Exploring International Human Rights Law in Canada

Reflections on a summer as an IHRP in-house research assistant

By: Vivian Cheng (2L)

This summer, I worked as an in-house research assistant for the International Human Rights Program (IHRP). As someone who came to law school hoping to pursue human rights and social justice work, I consider myself privileged to have had the opportunity to work closely on pressing issues in these areas through this fellowship, and to have made an impact — no matter how small — on real people’s lives. While I didn’t get to work in the Swiss palace that houses the Office of the United Nations High Commissioner for Human Rights, or travel to a different European city every weekend, I had an incredible experience.

Over the summer, I gained substantive legal research and writing skills authoring two reports on international issues that require attention in Canada. The first report outlined the liability of government, administrative bodies, and corporations if an employee sexually exploited someone or had been sexually exploited while abroad. The second provided a snapshot of the law for stateless persons in Canada; i.e. legal procedures and protections afforded to stateless individuals, and areas where Canadian law fell short of its obligations to the international community.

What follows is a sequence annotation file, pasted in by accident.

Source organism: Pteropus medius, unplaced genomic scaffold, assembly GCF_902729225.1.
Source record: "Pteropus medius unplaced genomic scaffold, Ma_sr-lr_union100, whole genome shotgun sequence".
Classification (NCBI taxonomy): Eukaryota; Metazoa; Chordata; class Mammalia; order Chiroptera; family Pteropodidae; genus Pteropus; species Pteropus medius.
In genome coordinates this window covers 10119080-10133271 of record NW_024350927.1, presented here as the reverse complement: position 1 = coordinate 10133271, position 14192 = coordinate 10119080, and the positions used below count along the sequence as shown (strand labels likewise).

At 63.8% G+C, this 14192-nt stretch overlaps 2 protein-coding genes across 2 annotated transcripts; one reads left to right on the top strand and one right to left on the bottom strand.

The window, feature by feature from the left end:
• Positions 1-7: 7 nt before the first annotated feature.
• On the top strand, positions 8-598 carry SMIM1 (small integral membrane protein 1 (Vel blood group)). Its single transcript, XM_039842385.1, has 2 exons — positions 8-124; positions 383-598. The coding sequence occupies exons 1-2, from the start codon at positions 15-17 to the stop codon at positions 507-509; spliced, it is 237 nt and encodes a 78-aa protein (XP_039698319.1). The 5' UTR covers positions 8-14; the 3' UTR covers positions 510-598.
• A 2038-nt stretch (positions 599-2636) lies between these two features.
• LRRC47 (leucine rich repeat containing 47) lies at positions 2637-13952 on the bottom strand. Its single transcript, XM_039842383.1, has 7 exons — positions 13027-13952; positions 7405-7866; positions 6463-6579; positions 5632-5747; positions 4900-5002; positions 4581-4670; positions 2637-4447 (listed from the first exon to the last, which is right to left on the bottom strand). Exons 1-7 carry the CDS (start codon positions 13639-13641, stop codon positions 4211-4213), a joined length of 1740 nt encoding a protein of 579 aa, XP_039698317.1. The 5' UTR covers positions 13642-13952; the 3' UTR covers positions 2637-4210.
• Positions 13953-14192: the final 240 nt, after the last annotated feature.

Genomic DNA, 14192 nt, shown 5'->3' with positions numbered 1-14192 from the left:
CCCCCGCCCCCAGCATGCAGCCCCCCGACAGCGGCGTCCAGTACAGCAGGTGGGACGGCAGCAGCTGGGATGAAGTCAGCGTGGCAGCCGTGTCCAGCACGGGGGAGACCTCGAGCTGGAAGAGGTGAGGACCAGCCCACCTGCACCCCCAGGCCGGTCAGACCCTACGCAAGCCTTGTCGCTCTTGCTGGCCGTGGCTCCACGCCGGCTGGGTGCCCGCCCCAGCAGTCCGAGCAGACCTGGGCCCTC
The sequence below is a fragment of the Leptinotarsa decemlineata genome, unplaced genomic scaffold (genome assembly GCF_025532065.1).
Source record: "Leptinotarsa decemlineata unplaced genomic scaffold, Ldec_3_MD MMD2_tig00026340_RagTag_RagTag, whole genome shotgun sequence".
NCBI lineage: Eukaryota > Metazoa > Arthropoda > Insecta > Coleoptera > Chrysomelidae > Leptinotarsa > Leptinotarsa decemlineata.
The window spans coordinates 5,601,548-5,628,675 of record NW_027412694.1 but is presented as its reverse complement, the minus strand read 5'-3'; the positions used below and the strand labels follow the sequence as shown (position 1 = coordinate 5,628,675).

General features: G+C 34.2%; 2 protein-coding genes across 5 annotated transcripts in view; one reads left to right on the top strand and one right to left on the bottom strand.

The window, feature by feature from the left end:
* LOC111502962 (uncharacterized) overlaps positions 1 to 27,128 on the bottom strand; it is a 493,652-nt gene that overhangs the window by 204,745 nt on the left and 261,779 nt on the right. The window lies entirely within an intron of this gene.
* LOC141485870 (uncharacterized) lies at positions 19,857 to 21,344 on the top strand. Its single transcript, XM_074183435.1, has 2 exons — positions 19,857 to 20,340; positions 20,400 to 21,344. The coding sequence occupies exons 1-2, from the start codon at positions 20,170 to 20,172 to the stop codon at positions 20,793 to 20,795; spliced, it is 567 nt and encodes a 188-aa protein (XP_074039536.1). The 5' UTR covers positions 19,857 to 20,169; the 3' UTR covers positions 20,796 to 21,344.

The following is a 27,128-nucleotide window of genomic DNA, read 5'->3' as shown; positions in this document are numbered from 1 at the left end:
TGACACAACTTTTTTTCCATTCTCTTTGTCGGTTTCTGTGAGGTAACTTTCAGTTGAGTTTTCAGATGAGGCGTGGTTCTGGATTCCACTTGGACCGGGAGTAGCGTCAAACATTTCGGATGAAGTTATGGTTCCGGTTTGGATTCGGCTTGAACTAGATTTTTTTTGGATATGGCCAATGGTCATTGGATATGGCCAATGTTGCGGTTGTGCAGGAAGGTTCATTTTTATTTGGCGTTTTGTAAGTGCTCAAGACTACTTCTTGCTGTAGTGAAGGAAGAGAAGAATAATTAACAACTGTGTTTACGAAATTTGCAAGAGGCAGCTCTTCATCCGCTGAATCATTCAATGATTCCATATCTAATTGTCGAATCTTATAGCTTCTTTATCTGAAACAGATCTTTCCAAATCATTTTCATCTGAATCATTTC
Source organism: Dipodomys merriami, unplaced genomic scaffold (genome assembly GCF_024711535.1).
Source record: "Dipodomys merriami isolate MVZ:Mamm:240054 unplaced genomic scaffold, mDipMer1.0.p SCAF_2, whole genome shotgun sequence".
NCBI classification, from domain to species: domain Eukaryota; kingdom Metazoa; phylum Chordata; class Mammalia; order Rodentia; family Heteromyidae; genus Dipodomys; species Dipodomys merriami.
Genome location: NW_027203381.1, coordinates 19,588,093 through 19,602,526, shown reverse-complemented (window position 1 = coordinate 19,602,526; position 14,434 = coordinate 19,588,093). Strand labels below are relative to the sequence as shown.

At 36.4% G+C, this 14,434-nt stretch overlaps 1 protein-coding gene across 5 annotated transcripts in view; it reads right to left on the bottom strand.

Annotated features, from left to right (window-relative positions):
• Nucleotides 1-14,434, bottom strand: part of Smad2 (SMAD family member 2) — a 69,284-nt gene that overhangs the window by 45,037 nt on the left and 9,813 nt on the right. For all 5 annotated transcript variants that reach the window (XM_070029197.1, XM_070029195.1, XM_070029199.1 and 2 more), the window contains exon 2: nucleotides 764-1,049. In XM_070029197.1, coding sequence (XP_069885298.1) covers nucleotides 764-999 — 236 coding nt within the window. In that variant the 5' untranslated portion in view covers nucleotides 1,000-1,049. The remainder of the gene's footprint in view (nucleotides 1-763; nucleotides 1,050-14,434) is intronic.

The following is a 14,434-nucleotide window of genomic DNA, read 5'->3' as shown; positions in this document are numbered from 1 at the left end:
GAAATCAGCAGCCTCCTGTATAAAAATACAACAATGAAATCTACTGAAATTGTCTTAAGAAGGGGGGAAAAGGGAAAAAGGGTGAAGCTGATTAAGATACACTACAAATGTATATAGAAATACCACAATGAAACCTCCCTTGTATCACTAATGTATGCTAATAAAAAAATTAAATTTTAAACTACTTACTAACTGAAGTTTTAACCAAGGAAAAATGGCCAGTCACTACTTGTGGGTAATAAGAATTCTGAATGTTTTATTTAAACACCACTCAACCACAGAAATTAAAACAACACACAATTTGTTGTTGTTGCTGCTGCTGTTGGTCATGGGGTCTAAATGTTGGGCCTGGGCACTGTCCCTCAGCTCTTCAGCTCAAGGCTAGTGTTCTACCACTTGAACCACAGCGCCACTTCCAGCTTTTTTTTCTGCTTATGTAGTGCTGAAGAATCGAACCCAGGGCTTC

The challenges of advocating for the international human rights approach were fascinating and made this work incredibly intellectually stimulating. Above all, I enjoyed picking apart the nuances in this area of law. As I delved deeper into my research, I discovered that Canada has often adopted a lower standard for protecting human rights than the conventions they signed required. In other instances, I could not find evidence of a clear-cut approach to ensuring justice for survivors. Because of the ill-defined and nascent state of law in my work, I had to think creatively — turning to doctrines of contract law, torts, legal process, administrative law, and business organizations, among others, to make my case or articulate its weaknesses. To this end, I had to learn quickly, synthesizing all this information to offer comprehensive and nuanced answers to complex research questions.

The program also offered opportunities to work collaboratively and socialize, albeit over Zoom. The IHRP staff and fellows had bi-weekly coffee chats, where we could talk about our lives, our work, and other human rights issues that were exacerbated by the pandemic (bonus: I saw so many pets). Working with Ashley Major, the IHRP’s in-house lawyer, was particularly rewarding because of how much support and feedback she gave me. Before this fellowship, I had never written a substantive research document, so her feedback was invaluable.

I still hope to one day visit Europe and revel in the beauty of the Swiss alps, the delight of pain au chocolat, and the magnificence of European architecture, but for now, I am satisfied to have done important work this summer.

If you are at all interested in international human rights or are seeking an intellectual challenge, I definitely recommend taking advantage of IHRP’s fellowship program. It was truly an enriching and transformative experience that instilled confidence in my ability to work successfully within legal advocacy.